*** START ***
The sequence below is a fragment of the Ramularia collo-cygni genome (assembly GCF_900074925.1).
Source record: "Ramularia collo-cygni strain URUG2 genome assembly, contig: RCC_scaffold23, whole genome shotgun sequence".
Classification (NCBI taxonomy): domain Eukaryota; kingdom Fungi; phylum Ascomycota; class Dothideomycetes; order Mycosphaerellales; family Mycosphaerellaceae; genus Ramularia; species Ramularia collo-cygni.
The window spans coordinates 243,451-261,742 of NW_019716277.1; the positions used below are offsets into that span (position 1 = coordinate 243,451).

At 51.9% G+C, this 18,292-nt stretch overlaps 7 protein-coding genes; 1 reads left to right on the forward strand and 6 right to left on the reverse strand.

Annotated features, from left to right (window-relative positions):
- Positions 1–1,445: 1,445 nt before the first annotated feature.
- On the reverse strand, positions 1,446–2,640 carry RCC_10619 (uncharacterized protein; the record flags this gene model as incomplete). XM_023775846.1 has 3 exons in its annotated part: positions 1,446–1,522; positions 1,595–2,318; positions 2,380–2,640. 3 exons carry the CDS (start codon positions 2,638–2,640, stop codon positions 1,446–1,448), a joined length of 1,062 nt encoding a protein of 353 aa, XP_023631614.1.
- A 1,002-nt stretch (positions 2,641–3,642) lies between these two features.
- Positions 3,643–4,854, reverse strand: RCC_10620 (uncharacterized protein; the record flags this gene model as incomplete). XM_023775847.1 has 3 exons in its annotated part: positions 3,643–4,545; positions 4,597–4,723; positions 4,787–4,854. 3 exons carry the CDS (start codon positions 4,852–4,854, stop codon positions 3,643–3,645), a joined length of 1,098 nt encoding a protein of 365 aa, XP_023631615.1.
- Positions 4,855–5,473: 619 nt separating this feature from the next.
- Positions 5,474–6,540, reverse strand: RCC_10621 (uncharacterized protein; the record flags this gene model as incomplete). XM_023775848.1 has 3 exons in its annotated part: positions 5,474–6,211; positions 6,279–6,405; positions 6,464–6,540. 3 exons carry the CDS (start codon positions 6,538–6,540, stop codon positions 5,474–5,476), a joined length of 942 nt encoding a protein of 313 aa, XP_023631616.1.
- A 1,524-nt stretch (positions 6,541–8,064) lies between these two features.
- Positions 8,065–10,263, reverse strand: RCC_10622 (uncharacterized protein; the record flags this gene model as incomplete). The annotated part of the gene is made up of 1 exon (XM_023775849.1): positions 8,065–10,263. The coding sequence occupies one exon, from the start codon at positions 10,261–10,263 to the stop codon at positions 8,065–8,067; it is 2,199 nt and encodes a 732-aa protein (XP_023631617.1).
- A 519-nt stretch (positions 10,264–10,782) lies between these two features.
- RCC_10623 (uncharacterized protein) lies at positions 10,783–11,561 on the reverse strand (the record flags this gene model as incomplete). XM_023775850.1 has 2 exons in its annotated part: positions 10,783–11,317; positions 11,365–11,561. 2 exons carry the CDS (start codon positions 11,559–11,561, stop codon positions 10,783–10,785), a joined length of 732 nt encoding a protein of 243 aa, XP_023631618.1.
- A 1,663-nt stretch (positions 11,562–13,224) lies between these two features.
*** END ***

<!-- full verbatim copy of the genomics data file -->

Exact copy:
The sequence below is a fragment of the Ramularia collo-cygni genome (assembly GCF_900074925.1).
Source record: "Ramularia collo-cygni strain URUG2 genome assembly, contig: RCC_scaffold23, whole genome shotgun sequence".
Classification (NCBI taxonomy): domain Eukaryota; kingdom Fungi; phylum Ascomycota; class Dothideomycetes; order Mycosphaerellales; family Mycosphaerellaceae; genus Ramularia; species Ramularia collo-cygni.
The window spans coordinates 243,451-261,742 of NW_019716277.1; the positions used below are offsets into that span (position 1 = coordinate 243,451).

At 51.9% G+C, this 18,292-nt stretch overlaps 7 protein-coding genes; 1 reads left to right on the forward strand and 6 right to left on the reverse strand.

Annotated features, from left to right (window-relative positions):
- Positions 1–1,445: 1,445 nt before the first annotated feature.
- On the reverse strand, positions 1,446–2,640 carry RCC_10619 (uncharacterized protein; the record flags this gene model as incomplete). XM_023775846.1 has 3 exons in its annotated part: positions 1,446–1,522; positions 1,595–2,318; positions 2,380–2,640. 3 exons carry the CDS (start codon positions 2,638–2,640, stop codon positions 1,446–1,448), a joined length of 1,062 nt encoding a protein of 353 aa, XP_023631614.1.
- A 1,002-nt stretch (positions 2,641–3,642) lies between these two features.
- Positions 3,643–4,854, reverse strand: RCC_10620 (uncharacterized protein; the record flags this gene model as incomplete). XM_023775847.1 has 3 exons in its annotated part: positions 3,643–4,545; positions 4,597–4,723; positions 4,787–4,854. 3 exons carry the CDS (start codon positions 4,852–4,854, stop codon positions 3,643–3,645), a joined length of 1,098 nt encoding a protein of 365 aa, XP_023631615.1.
- Positions 4,855–5,473: 619 nt separating this feature from the next.
- Positions 5,474–6,540, reverse strand: RCC_10621 (uncharacterized protein; the record flags this gene model as incomplete). XM_023775848.1 has 3 exons in its annotated part: positions 5,474–6,211; positions 6,279–6,405; positions 6,464–6,540. 3 exons carry the CDS (start codon positions 6,538–6,540, stop codon positions 5,474–5,476), a joined length of 942 nt encoding a protein of 313 aa, XP_023631616.1.
- A 1,524-nt stretch (positions 6,541–8,064) lies between these two features.
- Positions 8,065–10,263, reverse strand: RCC_10622 (uncharacterized protein; the record flags this gene model as incomplete). The annotated part of the gene is made up of 1 exon (XM_023775849.1): positions 8,065–10,263. The coding sequence occupies one exon, from the start codon at positions 10,261–10,263 to the stop codon at positions 8,065–8,067; it is 2,199 nt and encodes a 732-aa protein (XP_023631617.1).
- A 519-nt stretch (positions 10,264–10,782) lies between these two features.
- RCC_10623 (uncharacterized protein) lies at positions 10,783–11,561 on the reverse strand (the record flags this gene model as incomplete). XM_023775850.1 has 2 exons in its annotated part: positions 10,783–11,317; positions 11,365–11,561. 2 exons carry the CDS (start codon positions 11,559–11,561, stop codon positions 10,783–10,785), a joined length of 732 nt encoding a protein of 243 aa, XP_023631618.1.
- A 1,663-nt stretch (positions 11,562–13,224) lies between these two features.